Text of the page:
Despite Stratasys exclusively focusing on plastic 3D printing, the company has amassed the largest installed base in the industry. At the close of fourth quarter of 2015, Stratasys has collectively sold 146,024 3D printers between its Stratasys, Objet, and MakerBot brands. Longer term, this market-leading installed base fuels Stratasys' consumable business, which declined by 1% year over year in the fourth quarter -- an impressive feat, considering 3D printer sales fell 37% in the same period.

Unfortunately, 3D Systems doesn't disclose its installed base data to investors. It also doesn't refute that Stratasys has the world's largest installed base.

Revenue and margin performance: Edge to 3D Systems
In 2015, industrial and professional 3D printing demand slowed across the world, which negatively affected 3D Systems' and Stratasys' businesses. Despite these headwinds, 3D Systems' acquisition strategy allowed it to produce nominal growth, while Stratasys reported an annual revenue decline.

On the margin front, 3D Systems' adjusted gross margin, which excludes the charges related to exiting the consumer 3D printing business, remained more stable than Stratasys adjusted gross margin that excluded one-time charges related to the underperformance of its MakerBot and commercial 3D printing units. Generally speaking, sustained margins suggest a company is managing its costs well and isn't likely to be experiencing pricing pressures or differentiation issues.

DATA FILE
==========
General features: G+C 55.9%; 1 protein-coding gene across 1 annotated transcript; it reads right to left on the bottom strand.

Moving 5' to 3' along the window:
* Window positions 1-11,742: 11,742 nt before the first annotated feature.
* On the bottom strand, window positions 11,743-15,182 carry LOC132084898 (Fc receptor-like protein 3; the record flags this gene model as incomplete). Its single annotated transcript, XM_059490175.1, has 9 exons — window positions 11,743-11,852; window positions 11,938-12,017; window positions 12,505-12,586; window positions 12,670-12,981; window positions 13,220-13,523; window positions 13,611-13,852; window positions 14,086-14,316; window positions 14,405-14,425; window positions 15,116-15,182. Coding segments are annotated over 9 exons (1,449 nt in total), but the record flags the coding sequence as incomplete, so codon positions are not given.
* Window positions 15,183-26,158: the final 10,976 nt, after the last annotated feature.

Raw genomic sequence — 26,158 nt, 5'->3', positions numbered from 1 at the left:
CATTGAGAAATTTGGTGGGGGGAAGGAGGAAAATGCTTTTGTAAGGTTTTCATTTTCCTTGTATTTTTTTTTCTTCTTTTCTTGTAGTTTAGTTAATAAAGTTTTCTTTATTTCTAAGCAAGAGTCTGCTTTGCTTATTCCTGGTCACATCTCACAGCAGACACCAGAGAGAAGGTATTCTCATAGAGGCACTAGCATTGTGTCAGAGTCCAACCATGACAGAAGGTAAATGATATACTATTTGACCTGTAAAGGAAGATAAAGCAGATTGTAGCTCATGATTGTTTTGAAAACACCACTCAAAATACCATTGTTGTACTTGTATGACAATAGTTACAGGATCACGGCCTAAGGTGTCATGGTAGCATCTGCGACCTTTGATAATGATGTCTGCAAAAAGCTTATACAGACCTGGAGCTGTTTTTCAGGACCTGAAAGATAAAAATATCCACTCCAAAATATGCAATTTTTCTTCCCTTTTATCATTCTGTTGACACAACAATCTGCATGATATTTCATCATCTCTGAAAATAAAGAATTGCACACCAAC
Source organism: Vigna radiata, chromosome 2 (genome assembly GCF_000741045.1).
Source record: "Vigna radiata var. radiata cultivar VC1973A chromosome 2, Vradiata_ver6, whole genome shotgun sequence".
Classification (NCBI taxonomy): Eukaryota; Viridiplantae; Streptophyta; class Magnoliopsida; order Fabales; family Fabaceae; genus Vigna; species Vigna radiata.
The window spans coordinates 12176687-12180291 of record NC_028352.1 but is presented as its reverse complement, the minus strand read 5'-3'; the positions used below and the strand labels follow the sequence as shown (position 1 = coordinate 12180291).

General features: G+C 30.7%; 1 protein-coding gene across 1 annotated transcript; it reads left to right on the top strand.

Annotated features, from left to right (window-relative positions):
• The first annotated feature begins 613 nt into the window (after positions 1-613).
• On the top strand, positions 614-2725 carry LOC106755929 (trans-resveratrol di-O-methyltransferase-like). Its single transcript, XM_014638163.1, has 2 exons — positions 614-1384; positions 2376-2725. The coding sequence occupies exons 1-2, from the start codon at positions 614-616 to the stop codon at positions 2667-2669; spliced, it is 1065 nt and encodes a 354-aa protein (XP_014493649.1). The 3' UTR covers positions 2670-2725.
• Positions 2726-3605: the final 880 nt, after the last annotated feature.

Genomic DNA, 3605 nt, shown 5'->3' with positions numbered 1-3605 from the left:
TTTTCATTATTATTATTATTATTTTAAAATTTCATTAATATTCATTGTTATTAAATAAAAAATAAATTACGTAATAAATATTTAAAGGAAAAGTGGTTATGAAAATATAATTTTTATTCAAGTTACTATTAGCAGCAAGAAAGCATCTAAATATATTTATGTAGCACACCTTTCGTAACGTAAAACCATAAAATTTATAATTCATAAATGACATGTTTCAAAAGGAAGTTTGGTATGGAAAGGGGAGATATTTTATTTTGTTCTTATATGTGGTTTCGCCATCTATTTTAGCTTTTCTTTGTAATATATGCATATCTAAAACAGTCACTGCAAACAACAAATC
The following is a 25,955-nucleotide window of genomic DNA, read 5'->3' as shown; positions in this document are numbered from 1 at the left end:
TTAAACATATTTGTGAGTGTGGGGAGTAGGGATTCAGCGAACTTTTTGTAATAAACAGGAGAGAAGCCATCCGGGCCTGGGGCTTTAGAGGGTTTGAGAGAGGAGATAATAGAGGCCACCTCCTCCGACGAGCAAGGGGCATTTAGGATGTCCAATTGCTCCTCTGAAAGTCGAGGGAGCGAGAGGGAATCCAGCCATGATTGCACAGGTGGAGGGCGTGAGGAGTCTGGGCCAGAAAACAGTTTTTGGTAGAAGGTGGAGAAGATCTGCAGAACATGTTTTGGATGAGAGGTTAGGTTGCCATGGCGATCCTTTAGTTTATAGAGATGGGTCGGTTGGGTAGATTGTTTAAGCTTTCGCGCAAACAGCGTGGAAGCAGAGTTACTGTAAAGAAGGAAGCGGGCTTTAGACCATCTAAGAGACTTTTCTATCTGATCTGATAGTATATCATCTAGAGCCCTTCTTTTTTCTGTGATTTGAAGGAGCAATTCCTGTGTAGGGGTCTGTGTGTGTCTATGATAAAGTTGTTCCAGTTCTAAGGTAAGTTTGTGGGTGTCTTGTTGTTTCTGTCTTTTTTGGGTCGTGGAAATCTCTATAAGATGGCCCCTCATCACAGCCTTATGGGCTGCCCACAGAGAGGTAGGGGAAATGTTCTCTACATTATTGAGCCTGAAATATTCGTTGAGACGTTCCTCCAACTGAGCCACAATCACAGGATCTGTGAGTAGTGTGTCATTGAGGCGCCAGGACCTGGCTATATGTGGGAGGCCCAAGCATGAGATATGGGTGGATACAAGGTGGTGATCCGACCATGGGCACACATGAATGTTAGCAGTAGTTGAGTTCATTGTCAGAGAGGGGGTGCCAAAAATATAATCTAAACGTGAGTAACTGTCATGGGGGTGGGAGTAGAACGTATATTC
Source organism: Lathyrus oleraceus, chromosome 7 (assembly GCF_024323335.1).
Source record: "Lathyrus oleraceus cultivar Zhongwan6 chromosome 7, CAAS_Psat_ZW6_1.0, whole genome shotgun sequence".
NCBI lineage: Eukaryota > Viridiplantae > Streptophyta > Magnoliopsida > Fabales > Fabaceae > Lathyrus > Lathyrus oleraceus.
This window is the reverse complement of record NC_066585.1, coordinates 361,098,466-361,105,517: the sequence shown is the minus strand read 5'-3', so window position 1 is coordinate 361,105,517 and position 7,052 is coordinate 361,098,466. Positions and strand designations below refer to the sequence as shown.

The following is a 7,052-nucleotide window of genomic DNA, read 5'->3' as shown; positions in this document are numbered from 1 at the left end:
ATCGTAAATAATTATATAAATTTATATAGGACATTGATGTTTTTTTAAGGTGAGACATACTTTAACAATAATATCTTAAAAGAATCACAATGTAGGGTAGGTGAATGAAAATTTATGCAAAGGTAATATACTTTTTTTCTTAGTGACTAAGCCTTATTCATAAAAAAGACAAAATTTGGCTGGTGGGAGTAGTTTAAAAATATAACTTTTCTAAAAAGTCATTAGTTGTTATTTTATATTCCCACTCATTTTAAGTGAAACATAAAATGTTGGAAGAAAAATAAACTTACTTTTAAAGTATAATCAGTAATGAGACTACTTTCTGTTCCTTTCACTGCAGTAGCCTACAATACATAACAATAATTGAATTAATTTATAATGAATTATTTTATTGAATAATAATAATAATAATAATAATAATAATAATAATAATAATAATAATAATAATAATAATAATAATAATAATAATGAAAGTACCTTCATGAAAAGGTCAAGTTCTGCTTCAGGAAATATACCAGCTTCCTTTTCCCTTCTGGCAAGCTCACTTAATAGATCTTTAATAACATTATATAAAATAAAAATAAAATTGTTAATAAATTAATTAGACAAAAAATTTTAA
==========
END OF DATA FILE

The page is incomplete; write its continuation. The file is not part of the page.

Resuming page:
Company

2015 Revenue (millions)

Annual Change

2015 Adjusted Gross Margin

2014 Adjusted Gross Margin

3D Systems

$666.2

2%

47.9%

48.6%

Stratasys

$696

(7.2%)

52%

58.5%

Data sources: 3D Systems and Stratasys.

Execution: tie
Throughout 2015, 3D Systems' and Stratasys' execution has been equally dismal. 3D Systems struggled with finding a balance between making acquisitions and focusing on operational excellence. Its multi-year hyper-aggressive acquisition strategy created too many moving parts for management to realistically control, and it started coming at the expense of operational efficiency and quality control.

Customized 3D-printed exoskeleton. Image Source: 3D Systems.